no shit, Sherlock

English

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Alternative forms

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Etymology

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A reference to the fictional detective Sherlock Holmes, pretending that the interlocutor has just made a great deduction.

Interjection

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no shit, Sherlock

  1. (vulgar, colloquial, sarcastic, somewhat derogatory) A riposte to someone who has just said something obvious.
    • 1976, Emmett Grogan, Final Score, page 264:
      "No shit, Sherlock. Take another look, see how they come to be bent."
    • 2006, Barry Morgan, Never Tell Them You're Dying, page 127:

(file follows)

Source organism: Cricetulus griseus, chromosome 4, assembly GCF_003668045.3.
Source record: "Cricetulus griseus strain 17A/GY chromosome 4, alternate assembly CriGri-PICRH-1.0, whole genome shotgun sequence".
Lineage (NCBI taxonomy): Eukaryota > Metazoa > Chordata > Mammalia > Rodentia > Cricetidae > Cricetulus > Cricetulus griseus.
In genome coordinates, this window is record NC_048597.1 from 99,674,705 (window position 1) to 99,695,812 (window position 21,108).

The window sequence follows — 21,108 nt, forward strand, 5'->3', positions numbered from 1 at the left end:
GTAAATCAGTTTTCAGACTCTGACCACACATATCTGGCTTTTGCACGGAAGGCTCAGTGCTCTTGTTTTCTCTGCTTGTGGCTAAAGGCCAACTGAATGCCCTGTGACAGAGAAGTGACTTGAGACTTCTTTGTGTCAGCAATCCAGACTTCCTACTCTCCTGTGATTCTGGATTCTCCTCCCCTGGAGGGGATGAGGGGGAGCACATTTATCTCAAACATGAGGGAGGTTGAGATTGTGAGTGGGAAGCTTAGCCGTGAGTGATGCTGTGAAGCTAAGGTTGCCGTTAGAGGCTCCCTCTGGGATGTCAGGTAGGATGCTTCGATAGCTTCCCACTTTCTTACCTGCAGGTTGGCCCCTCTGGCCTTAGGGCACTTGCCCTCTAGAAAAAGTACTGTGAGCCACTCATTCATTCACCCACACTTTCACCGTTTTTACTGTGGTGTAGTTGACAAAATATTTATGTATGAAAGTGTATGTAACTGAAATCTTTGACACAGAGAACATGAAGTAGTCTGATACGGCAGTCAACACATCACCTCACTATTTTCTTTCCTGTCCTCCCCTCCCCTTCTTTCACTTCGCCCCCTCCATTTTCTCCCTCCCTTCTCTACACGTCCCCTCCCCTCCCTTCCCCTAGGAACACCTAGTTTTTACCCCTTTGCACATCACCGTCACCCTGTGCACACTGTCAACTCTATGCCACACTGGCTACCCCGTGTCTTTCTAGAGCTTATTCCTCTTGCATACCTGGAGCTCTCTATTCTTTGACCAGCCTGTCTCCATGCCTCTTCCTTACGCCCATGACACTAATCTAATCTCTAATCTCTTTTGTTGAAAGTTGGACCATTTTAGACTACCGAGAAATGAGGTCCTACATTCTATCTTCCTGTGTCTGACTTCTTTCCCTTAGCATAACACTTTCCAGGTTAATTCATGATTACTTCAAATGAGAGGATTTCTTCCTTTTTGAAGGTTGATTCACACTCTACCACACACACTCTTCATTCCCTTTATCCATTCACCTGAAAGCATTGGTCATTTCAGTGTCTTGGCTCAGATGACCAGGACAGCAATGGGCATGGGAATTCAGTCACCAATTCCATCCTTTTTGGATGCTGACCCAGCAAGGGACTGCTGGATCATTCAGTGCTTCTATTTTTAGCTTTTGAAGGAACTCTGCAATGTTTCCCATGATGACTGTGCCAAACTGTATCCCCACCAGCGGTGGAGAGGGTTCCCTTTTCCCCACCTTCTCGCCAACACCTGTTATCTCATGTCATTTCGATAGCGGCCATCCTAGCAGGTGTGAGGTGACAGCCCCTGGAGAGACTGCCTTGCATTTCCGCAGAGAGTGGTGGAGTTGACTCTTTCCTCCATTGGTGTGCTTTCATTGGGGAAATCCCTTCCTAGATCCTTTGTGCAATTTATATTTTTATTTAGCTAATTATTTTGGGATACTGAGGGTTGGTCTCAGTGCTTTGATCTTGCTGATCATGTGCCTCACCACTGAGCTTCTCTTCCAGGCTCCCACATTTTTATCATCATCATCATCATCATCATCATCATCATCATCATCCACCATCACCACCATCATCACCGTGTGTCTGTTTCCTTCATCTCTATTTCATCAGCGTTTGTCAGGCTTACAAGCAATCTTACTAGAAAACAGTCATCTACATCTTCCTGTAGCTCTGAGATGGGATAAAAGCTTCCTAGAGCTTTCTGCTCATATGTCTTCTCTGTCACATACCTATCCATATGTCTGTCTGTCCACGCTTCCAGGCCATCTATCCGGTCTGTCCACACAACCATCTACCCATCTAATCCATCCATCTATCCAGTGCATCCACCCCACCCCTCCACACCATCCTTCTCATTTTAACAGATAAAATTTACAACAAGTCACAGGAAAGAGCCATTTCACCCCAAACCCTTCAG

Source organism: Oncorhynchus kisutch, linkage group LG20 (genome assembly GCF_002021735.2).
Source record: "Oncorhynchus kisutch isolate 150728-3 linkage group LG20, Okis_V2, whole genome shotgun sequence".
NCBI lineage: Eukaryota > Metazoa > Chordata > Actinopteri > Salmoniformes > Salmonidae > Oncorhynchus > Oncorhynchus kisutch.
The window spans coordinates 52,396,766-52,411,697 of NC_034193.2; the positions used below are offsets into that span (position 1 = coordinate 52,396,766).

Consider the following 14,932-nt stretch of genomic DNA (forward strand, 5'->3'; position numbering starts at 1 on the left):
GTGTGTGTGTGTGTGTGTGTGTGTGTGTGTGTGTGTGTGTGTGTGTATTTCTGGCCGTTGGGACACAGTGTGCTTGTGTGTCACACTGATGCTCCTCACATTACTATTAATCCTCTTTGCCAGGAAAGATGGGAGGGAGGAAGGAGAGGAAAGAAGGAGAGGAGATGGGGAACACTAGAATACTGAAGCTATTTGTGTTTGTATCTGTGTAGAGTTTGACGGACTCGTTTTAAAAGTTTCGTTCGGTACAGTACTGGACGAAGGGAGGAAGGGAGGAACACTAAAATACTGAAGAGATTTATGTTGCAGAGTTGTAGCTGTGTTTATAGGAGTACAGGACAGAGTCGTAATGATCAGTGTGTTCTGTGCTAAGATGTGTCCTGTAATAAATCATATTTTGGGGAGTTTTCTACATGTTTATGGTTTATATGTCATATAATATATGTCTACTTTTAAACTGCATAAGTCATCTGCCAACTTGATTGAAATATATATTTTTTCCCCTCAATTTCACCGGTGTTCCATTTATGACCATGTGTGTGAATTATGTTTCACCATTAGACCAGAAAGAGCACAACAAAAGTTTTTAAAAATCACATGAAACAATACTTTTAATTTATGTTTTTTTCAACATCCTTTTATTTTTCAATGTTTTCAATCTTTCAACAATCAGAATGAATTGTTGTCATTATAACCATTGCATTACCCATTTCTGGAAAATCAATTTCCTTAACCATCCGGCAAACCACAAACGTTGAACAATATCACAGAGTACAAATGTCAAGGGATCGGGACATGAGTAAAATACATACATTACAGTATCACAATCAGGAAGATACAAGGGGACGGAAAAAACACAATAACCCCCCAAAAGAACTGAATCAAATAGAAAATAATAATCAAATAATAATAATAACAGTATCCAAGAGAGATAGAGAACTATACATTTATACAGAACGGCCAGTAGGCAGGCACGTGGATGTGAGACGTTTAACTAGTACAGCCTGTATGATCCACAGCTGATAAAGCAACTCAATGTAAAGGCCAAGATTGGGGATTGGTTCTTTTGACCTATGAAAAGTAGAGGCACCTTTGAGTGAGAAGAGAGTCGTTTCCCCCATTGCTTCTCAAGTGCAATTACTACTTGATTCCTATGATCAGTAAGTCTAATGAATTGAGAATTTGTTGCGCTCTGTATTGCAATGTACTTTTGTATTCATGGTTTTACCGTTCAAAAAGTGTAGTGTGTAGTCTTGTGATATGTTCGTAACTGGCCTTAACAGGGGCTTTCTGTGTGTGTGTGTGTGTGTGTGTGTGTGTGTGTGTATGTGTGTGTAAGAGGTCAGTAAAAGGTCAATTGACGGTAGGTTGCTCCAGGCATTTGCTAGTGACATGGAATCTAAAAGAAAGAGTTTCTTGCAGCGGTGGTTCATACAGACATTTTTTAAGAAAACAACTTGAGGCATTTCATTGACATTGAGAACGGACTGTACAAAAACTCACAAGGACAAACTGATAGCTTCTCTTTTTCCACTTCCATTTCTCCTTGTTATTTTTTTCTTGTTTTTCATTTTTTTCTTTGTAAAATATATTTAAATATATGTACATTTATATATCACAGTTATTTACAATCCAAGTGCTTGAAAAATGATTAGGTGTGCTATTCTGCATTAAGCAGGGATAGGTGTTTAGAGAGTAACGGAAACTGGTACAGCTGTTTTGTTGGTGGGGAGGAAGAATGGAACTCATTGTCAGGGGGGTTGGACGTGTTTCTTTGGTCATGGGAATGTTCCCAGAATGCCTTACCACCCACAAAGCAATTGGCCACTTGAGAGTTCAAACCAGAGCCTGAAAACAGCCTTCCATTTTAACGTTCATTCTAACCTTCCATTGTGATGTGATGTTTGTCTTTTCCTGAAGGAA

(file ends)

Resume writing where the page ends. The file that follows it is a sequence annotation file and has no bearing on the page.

My copilot uttered, "I think we are headed for the bridge." No shit, Sherlock.
    • 2019 August 31, Arwa Mahdawi, “All the single ladies have been an economic force for a long time – marketers are just noticing”, in The Guardian[1], →ISSN:
      I also find it a little bizarre that, in 2019, we are still seeing reports with names like “Rise of the SHEconomy” which point out that investing in female-focussed brands is probably a good idea. No SHEeet Sherlock!
    • 2024 June 5, Tyne Logan, Tom Saunders, “As 12 months of record heat stack up, scientists unpack the impacts around the globe”, in ABC News (Australia)[2]:
      The latest line of heat records has been met with a response that climate scientists have made many times before. They say to stop records from tumbling the world needs to stop burning coal, oil, and natural gas. "It's a, 'No shit Sherlock,' moment," Dr Perkins Kirkpatrick said.

Translations

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See also

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